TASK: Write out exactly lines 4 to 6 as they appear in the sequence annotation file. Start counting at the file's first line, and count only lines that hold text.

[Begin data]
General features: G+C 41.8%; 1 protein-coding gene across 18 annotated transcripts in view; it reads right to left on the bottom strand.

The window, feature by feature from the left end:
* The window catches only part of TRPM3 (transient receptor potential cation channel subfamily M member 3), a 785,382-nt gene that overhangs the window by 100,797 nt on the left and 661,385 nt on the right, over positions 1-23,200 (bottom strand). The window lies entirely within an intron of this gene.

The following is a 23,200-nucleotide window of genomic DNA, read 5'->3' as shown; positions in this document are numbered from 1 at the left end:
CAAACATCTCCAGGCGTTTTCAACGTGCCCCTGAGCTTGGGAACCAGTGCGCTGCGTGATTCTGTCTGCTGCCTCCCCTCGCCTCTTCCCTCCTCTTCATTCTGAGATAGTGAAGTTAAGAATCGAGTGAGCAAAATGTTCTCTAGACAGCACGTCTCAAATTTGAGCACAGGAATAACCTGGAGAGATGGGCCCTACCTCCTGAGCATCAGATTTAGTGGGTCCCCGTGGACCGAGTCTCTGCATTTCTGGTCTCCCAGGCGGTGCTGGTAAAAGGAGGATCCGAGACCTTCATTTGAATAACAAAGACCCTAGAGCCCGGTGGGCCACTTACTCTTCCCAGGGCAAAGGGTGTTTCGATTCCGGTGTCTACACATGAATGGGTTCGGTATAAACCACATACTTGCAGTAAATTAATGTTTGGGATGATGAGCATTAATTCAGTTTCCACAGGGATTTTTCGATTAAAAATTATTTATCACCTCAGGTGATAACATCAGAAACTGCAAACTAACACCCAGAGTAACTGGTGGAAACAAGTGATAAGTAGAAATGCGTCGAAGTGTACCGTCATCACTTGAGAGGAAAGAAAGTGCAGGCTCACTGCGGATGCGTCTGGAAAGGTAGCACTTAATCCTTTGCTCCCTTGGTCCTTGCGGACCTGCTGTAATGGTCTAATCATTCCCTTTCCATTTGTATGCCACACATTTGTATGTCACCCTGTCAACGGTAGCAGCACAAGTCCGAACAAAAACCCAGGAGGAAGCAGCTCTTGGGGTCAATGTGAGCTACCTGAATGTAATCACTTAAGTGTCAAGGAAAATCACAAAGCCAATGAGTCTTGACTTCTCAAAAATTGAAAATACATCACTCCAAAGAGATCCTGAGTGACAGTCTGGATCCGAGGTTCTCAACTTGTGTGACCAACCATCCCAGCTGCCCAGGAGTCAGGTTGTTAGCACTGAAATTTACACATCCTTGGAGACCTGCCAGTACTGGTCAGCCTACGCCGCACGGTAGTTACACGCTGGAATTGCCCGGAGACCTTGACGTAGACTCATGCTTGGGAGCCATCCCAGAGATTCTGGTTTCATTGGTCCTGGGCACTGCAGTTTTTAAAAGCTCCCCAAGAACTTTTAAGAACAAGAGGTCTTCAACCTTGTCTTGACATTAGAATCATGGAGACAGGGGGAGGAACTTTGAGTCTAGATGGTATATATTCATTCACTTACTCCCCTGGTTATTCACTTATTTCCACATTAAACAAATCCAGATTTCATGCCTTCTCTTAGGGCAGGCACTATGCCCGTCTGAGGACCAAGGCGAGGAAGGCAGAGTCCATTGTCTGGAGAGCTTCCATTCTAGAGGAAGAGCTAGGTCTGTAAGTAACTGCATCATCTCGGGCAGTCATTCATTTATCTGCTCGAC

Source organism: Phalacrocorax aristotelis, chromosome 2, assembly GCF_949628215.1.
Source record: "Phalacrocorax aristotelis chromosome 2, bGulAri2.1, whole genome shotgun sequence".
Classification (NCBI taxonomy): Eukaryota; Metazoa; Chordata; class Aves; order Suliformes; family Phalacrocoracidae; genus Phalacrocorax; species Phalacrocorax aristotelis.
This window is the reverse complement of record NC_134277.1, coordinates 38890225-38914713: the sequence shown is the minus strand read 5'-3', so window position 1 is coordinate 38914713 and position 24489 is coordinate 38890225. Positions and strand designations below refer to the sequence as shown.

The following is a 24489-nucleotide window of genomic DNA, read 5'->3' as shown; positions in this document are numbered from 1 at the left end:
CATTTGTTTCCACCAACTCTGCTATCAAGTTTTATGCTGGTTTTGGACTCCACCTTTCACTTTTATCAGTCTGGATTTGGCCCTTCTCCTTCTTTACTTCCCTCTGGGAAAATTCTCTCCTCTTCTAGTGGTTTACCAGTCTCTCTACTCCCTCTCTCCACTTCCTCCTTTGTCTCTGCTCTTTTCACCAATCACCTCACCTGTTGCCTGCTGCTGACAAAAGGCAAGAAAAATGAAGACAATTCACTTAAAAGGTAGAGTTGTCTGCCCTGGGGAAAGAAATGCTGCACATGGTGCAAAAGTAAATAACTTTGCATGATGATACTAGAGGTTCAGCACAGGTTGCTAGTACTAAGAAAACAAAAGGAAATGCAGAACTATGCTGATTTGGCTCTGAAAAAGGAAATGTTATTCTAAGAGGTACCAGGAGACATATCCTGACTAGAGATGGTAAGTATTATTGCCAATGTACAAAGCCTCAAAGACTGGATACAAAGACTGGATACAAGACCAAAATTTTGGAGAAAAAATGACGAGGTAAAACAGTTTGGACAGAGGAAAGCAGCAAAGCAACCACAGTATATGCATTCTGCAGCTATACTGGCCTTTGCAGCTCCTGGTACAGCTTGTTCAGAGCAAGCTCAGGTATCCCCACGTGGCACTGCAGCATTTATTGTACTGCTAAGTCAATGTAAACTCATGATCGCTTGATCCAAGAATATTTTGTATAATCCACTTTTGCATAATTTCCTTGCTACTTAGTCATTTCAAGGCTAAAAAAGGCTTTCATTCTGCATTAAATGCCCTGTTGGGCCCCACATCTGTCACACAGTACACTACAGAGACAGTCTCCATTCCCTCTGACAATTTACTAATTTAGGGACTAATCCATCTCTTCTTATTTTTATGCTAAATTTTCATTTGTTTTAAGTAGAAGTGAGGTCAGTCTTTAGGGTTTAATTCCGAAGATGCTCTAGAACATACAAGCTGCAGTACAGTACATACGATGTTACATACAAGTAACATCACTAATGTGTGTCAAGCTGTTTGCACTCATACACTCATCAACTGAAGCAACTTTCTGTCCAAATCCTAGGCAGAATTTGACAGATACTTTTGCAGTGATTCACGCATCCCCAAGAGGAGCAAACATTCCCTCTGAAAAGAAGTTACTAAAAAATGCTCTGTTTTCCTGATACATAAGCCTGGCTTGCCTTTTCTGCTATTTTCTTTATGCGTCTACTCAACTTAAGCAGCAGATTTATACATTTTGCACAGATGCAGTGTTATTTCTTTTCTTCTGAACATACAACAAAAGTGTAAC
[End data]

The following is a 23,200-nucleotide window of genomic DNA, read 5'->3' as shown; positions in this document are numbered from 1 at the left end:
CAAACATCTCCAGGCGTTTTCAACGTGCCCCTGAGCTTGGGAACCAGTGCGCTGCGTGATTCTGTCTGCTGCCTCCCCTCGCCTCTTCCCTCCTCTTCATTCTGAGATAGTGAAGTTAAGAATCGAGTGAGCAAAATGTTCTCTAGACAGCACGTCTCAAATTTGAGCACAGGAATAACCTGGAGAGATGGGCCCTACCTCCTGAGCATCAGATTTAGTGGGTCCCCGTGGACCGAGTCTCTGCATTTCTGGTCTCCCAGGCGGTGCTGGTAAAAGGAGGATCCGAGACCTTCATTTGAATAACAAAGACCCTAGAGCCCGGTGGGCCACTTACTCTTCCCAGGGCAAAGGGTGTTTCGATTCCGGTGTCTACACATGAATGGGTTCGGTATAAACCACATACTTGCAGTAAATTAATGTTTGGGATGATGAGCATTAATTCAGTTTCCACAGGGATTTTTCGATTAAAAATTATTTATCACCTCAGGTGATAACATCAGAAACTGCAAACTAACACCCAGAGTAACTGGTGGAAACAAGTGATAAGTAGAAATGCGTCGAAGTGTACCGTCATCACTTGAGAGGAAAGAAAGTGCAGGCTCACTGCGGATGCGTCTGGAAAGGTAGCACTTAATCCTTTGCTCCCTTGGTCCTTGCGGACCTGCTGTAATGGTCTAATCATTCCCTTTCCATTTGTATGCCACACATTTGTATGTCACCCTGTCAACGGTAGCAGCACAAGTCCGAACAAAAACCCAGGAGGAAGCAGCTCTTGGGGTCAATGTGAGCTACCTGAATGTAATCACTTAAGTGTCAAGGAAAATCACAAAGCCAATGAGTCTTGACTTCTCAAAAATTGAAAATACATCACTCCAAAGAGATCCTGAGTGACAGTCTGGATCCGAGGTTCTCAACTTGTGTGACCAACCATCCCAGCTGCCCAGGAGTCAGGTTGTTAGCACTGAAATTTACACATCCTTGGAGACCTGCCAGTACTGGTCAGCCTACGCCGCACGGTAGTTACACGCTGGAATTGCCCGGAGACCTTGACGTAGACTCATGCTTGGGAGCCATCCCAGAGATTCTGGTTTCATTGGTCCTGGGCACTGCAGTTTTTAAAAGCTCCCCAAGAACTTTTAAGAACAAGAGGTCTTCAACCTTGTCTTGACATTAGAATCATGGAGACAGGGGGAGGAACTTTGAGTCTAGATGGTATATATTCATTCACTTACTCCCCTGGTTATTCACTTATTTCCACATTAAACAAATCCAGATTTCATGCCTTCTCTTAGGGCAGGCACTATGCCCGTCTGAGGACCAAGGCGAGGAAGGCAGAGTCCATTGTCTGGAGAGCTTCCATTCTAGAGGAAGAGCTAGGTCTGTAAGTAACTGCATCATCTCGGGCAGTCATTCATTTATCTGCTCGAC

Source organism: Phalacrocorax aristotelis, chromosome 2, assembly GCF_949628215.1.